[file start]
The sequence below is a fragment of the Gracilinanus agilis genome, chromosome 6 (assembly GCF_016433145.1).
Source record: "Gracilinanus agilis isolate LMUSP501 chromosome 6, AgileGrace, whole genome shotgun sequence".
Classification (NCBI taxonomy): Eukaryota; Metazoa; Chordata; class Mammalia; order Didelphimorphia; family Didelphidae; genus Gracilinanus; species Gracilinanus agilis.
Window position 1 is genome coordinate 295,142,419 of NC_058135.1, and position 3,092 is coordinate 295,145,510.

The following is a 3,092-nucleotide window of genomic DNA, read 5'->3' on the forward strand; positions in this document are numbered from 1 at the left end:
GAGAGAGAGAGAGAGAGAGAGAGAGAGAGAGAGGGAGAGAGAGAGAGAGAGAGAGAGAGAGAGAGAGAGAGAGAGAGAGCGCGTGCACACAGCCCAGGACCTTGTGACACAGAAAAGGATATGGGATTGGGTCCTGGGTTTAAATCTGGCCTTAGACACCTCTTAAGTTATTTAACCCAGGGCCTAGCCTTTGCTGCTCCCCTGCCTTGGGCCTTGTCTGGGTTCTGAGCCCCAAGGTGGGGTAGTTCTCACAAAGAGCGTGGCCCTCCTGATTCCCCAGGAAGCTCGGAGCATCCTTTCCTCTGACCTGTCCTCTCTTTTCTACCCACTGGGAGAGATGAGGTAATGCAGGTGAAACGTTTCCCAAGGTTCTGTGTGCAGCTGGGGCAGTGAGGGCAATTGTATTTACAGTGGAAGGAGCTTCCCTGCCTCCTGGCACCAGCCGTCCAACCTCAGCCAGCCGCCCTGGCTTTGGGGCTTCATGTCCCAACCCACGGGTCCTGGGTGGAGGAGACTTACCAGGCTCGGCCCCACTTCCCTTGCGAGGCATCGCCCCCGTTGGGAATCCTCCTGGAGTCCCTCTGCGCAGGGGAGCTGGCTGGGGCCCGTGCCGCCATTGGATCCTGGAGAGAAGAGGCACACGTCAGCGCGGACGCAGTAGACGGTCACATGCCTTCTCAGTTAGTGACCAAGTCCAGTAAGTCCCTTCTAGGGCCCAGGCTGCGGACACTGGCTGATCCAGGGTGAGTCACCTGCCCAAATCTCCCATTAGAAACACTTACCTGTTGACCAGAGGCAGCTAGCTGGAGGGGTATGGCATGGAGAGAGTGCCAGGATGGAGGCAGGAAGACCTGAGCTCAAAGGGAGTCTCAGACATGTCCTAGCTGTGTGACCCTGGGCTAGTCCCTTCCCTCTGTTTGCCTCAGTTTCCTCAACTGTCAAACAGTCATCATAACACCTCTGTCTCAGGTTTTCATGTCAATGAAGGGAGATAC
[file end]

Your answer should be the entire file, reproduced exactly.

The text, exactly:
The sequence below is a fragment of the Gracilinanus agilis genome, chromosome 6 (assembly GCF_016433145.1).
Source record: "Gracilinanus agilis isolate LMUSP501 chromosome 6, AgileGrace, whole genome shotgun sequence".
Classification (NCBI taxonomy): Eukaryota; Metazoa; Chordata; class Mammalia; order Didelphimorphia; family Didelphidae; genus Gracilinanus; species Gracilinanus agilis.
Window position 1 is genome coordinate 295,142,419 of NC_058135.1, and position 3,092 is coordinate 295,145,510.

The following is a 3,092-nucleotide window of genomic DNA, read 5'->3' on the forward strand; positions in this document are numbered from 1 at the left end:
GAGAGAGAGAGAGAGAGAGAGAGAGAGAGAGAGGGAGAGAGAGAGAGAGAGAGAGAGAGAGAGAGAGAGAGAGAGAGAGCGCGTGCACACAGCCCAGGACCTTGTGACACAGAAAAGGATATGGGATTGGGTCCTGGGTTTAAATCTGGCCTTAGACACCTCTTAAGTTATTTAACCCAGGGCCTAGCCTTTGCTGCTCCCCTGCCTTGGGCCTTGTCTGGGTTCTGAGCCCCAAGGTGGGGTAGTTCTCACAAAGAGCGTGGCCCTCCTGATTCCCCAGGAAGCTCGGAGCATCCTTTCCTCTGACCTGTCCTCTCTTTTCTACCCACTGGGAGAGATGAGGTAATGCAGGTGAAACGTTTCCCAAGGTTCTGTGTGCAGCTGGGGCAGTGAGGGCAATTGTATTTACAGTGGAAGGAGCTTCCCTGCCTCCTGGCACCAGCCGTCCAACCTCAGCCAGCCGCCCTGGCTTTGGGGCTTCATGTCCCAACCCACGGGTCCTGGGTGGAGGAGACTTACCAGGCTCGGCCCCACTTCCCTTGCGAGGCATCGCCCCCGTTGGGAATCCTCCTGGAGTCCCTCTGCGCAGGGGAGCTGGCTGGGGCCCGTGCCGCCATTGGATCCTGGAGAGAAGAGGCACACGTCAGCGCGGACGCAGTAGACGGTCACATGCCTTCTCAGTTAGTGACCAAGTCCAGTAAGTCCCTTCTAGGGCCCAGGCTGCGGACACTGGCTGATCCAGGGTGAGTCACCTGCCCAAATCTCCCATTAGAAACACTTACCTGTTGACCAGAGGCAGCTAGCTGGAGGGGTATGGCATGGAGAGAGTGCCAGGATGGAGGCAGGAAGACCTGAGCTCAAAGGGAGTCTCAGACATGTCCTAGCTGTGTGACCCTGGGCTAGTCCCTTCCCTCTGTTTGCCTCAGTTTCCTCAACTGTCAAACAGTCATCATAACACCTCTGTCTCAGGTTTTCATGTCAATGAAGGGAGATAC